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The Three's Company Character You Likely Forgot John Larroquette Played

To say that John Larroquette has a prolific career still feels a bit limited. The actor's massive amount of work spans multiple decades, beginning with a narrator role for the original 1974 "Texas Chainsaw Massacre (via SyFy). Yet the bulk of Larroquette's work was usually rooted in notable TV appearances. The actor had an Emmy-winning recurring role on "The Practice," appeared in the CBS legal dramedy "The Good Fight," and even had his own critically acclaimed series with "The John Larroquette Show." However, fans may best recognize Larroquette's role as a prosecutor on "Night Court."

In the NBC series, Larroquette played the arrogant Dan Fielding, who was busy hitting on women when he wasn't working in court. The series' impressive run from 1984 to 1992 helped establish the Dan Fielding character as one of Larroquette's most iconic. After all, "Night Court" was a beloved comedy series among fans. The show is even aiming for a returnĀ as a revival, with Larroquette attached. Surprisingly, "Night Court" isn't the only popular sitcom where Larroquette played a character somehow involved with the law. In fact, during the '70s, Larroquette appeared alongside the late John Ritter on "Three's Company," as a character you might have forgotten.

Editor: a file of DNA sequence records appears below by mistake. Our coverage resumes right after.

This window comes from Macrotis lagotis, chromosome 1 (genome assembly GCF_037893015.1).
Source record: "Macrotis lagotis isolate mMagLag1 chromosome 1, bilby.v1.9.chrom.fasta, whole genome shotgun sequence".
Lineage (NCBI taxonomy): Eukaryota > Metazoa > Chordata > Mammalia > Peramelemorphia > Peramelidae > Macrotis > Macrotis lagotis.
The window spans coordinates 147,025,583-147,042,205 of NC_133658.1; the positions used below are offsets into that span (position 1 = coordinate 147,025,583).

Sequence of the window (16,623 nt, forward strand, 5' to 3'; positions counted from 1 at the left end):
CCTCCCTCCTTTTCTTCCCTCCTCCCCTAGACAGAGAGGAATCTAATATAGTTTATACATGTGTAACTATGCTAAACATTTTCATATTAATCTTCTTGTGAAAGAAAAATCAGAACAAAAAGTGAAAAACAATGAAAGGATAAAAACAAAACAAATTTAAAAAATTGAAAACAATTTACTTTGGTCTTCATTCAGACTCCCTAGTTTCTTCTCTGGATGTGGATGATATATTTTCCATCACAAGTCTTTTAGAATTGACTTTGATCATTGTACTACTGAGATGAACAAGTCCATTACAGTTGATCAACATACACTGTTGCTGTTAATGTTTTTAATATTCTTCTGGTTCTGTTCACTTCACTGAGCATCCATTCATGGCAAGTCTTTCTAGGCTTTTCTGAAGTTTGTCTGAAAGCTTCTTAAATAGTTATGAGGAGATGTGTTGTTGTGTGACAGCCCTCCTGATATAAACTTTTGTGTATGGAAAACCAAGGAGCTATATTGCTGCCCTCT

Larroquette portrayed a cop on Three's Company

In the Season 3 Episode, "Jack Moves Out," "Three's Company" briefly turns into two after Jack Tripper (Ritter) gets into a fight with his roommates Janet Wood (Joyce DeWitt) and Chrissy Snow (Suzanne Sommers). Jack accepts a live-in cook offer for the Laytons but experiences a change of heart after trying to fend off the advances of Mrs. Layton (Cynthia Harris). What follows later in the episode is a humorous scene where Jack tries to sneak back into his old apartment. Unfortunately for him, he's caught by a cop, who eagle-eyed fans may notice is played by none other than Larroquette (via IMDb).

Apparently, we might not have ever recognized the actor if he'd completely stuck to the script. Via Three's Company Fandom, in an excerpt from the book "Come and Knock On Our Door: A Hers and Hers and His Guide to Three's Company," Larroquette improvised by taking off his hat so that the audience could see his face. But the move might have been unnecessary considering the comedic exchange between him and Ritter. As his character misunderstands the living arrangements between Jack, Janet, and Chrissy, he later quips, "Who cares why you broke in. Why did you break out?" The standout line is the perfect comedic end to an already memorable scene.